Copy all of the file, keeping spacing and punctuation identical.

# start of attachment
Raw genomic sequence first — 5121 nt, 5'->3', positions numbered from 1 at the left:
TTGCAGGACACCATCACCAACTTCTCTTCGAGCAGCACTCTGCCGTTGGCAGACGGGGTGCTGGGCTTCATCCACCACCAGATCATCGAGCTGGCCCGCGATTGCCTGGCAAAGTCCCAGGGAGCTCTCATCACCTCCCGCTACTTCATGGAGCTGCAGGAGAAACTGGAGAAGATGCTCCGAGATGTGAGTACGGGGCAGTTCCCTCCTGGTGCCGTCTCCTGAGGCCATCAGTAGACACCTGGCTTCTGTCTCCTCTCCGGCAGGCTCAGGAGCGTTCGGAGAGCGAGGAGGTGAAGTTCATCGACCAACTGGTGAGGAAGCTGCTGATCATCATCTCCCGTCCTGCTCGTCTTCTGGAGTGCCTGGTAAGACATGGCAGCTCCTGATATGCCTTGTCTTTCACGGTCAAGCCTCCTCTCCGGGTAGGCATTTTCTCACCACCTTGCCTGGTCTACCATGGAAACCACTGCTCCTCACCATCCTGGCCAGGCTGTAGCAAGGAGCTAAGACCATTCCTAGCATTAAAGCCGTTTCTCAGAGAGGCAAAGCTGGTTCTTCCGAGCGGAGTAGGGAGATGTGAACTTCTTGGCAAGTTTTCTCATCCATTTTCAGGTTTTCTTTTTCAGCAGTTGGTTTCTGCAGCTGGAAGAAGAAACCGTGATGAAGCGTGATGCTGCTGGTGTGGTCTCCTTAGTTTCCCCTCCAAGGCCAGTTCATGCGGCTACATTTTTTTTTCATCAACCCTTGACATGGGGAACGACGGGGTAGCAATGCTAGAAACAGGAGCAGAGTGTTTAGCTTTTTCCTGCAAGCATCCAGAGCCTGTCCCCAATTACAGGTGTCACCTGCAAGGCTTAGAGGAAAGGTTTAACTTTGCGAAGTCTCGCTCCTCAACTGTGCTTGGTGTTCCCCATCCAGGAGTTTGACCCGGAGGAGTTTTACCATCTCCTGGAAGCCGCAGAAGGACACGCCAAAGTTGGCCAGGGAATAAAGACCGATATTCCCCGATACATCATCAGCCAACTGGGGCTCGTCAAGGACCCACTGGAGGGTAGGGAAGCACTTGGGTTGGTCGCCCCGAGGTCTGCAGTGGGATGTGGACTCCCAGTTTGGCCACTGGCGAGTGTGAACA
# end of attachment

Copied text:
Raw genomic sequence first — 5121 nt, 5'->3', positions numbered from 1 at the left:
TTGCAGGACACCATCACCAACTTCTCTTCGAGCAGCACTCTGCCGTTGGCAGACGGGGTGCTGGGCTTCATCCACCACCAGATCATCGAGCTGGCCCGCGATTGCCTGGCAAAGTCCCAGGGAGCTCTCATCACCTCCCGCTACTTCATGGAGCTGCAGGAGAAACTGGAGAAGATGCTCCGAGATGTGAGTACGGGGCAGTTCCCTCCTGGTGCCGTCTCCTGAGGCCATCAGTAGACACCTGGCTTCTGTCTCCTCTCCGGCAGGCTCAGGAGCGTTCGGAGAGCGAGGAGGTGAAGTTCATCGACCAACTGGTGAGGAAGCTGCTGATCATCATCTCCCGTCCTGCTCGTCTTCTGGAGTGCCTGGTAAGACATGGCAGCTCCTGATATGCCTTGTCTTTCACGGTCAAGCCTCCTCTCCGGGTAGGCATTTTCTCACCACCTTGCCTGGTCTACCATGGAAACCACTGCTCCTCACCATCCTGGCCAGGCTGTAGCAAGGAGCTAAGACCATTCCTAGCATTAAAGCCGTTTCTCAGAGAGGCAAAGCTGGTTCTTCCGAGCGGAGTAGGGAGATGTGAACTTCTTGGCAAGTTTTCTCATCCATTTTCAGGTTTTCTTTTTCAGCAGTTGGTTTCTGCAGCTGGAAGAAGAAACCGTGATGAAGCGTGATGCTGCTGGTGTGGTCTCCTTAGTTTCCCCTCCAAGGCCAGTTCATGCGGCTACATTTTTTTTTCATCAACCCTTGACATGGGGAACGACGGGGTAGCAATGCTAGAAACAGGAGCAGAGTGTTTAGCTTTTTCCTGCAAGCATCCAGAGCCTGTCCCCAATTACAGGTGTCACCTGCAAGGCTTAGAGGAAAGGTTTAACTTTGCGAAGTCTCGCTCCTCAACTGTGCTTGGTGTTCCCCATCCAGGAGTTTGACCCGGAGGAGTTTTACCATCTCCTGGAAGCCGCAGAAGGACACGCCAAAGTTGGCCAGGGAATAAAGACCGATATTCCCCGATACATCATCAGCCAACTGGGGCTCGTCAAGGACCCACTGGAGGGTAGGGAAGCACTTGGGTTGGTCGCCCCGAGGTCTGCAGTGGGATGTGGACTCCCAGTTTGGCCACTGGCGAGTGTGAACA